Go for Broke #5
|(Attacker) Germany||vs||United States (Attacker)|
|Germany||3rd Panzergrenadier Division|
|United States||100th "Purple Heart" Infantry Battalion|
|Overall Rating, 5 votes|
|Scenario Rank: 119 of 586|
|Parent Game||Go for Broke|
|Layout Dimensions||43 x 28 cm
17 x 11 in
|Kill Them All|
|Scenario Requirements & Playability|
|Go for Broke||counters|
|Road to Berlin||maps|
As part of the 133rd Infantry Regiment's effort to encircle Sant' Angelo d'Alife the Nisei Battalion was to occupy Hill 529 while the 3rd Battalion occupied Hill 630. This would either force the enemy out or pin them for the 1st Battalion to deal with later. A and C companies led the way, pushing forward aggressively despite signs of heavy German resistance.
Once their advance had been stopped the Nisei were counterattacked by enemy armor. In heavy fighting the Americans drove off their tormentors, with Pvt. Masao Awakuni claiming one with a bazooka. Awakuni prepared to fire, but his glasses fogged over with the humidity. With the tank idling 25 yards away, he put down the bazooka, wiped his glasses clean, then picked it up and fired the rocket into its side. Despite Awakuni's heroism the Nisei could not resume their advance. The other tanks inflicted heavy casualties on the battalion. During the night the Germans would retreat allowing the Americans to enter the village unopposed the next day.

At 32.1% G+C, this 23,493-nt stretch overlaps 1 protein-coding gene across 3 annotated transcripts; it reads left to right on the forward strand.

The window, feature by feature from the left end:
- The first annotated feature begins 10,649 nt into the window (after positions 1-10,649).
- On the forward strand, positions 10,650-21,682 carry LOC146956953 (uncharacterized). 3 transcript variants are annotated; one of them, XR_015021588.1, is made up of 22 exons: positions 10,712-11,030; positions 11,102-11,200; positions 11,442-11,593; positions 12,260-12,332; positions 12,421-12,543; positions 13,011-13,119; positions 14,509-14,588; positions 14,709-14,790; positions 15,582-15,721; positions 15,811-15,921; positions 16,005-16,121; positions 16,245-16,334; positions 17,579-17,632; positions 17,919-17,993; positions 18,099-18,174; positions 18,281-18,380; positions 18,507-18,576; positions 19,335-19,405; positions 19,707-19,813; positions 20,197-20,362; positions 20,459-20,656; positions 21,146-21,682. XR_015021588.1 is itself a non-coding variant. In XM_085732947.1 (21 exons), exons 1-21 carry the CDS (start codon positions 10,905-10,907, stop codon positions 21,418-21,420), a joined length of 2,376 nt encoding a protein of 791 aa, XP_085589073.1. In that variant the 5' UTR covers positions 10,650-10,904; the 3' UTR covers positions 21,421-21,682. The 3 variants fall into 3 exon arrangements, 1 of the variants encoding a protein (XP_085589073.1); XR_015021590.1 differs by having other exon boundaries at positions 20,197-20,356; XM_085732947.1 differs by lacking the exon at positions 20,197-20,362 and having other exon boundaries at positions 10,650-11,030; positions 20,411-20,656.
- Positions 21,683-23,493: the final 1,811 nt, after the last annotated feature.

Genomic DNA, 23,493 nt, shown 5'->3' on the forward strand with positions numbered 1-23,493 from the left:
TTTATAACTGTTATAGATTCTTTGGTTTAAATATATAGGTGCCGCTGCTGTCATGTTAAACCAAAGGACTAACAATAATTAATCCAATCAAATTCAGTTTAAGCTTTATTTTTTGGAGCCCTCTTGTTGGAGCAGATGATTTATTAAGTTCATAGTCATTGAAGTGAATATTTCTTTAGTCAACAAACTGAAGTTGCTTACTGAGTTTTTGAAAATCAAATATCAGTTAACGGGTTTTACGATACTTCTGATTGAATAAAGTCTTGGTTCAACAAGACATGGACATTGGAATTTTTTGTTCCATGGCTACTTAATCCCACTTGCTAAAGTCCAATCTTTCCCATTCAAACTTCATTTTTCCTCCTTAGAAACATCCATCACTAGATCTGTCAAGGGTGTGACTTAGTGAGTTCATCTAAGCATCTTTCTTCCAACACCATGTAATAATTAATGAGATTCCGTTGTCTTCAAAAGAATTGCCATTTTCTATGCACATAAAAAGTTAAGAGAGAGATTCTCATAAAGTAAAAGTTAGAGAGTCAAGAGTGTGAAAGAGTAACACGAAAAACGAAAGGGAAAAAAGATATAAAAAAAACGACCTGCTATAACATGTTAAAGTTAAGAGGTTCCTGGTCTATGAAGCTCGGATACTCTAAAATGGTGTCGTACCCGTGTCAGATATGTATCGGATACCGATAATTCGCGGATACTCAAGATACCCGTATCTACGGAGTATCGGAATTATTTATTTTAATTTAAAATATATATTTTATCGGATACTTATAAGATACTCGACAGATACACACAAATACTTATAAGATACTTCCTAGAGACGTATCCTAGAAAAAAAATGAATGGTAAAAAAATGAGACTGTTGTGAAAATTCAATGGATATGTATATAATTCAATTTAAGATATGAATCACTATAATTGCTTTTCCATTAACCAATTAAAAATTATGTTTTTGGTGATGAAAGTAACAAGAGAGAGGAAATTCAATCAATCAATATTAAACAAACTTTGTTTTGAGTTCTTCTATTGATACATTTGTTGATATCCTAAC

|AFV Rules Pertaining to this Scenario's Order of Battle|
|3 Errata Items|
Scenario #5 says all German units are from Elsenborn and are Heer. The scenario calls for one German 20mm, but there are no 20mm Heer units in Elsenborn. Solution is to either use a 20mm SS unit from Elsenborn or substitute a 20mm Heer from one of the other games.
(joe_oppenheimer on 2011 Apr 21)
The reduced direct fire value of the Heer HMG became 5-5 starting with Fall of France.
(plloyd1010 on 2015 Jul 31)
The morale and combat modifiers of German Sergeant #1614 should be "0", not "8".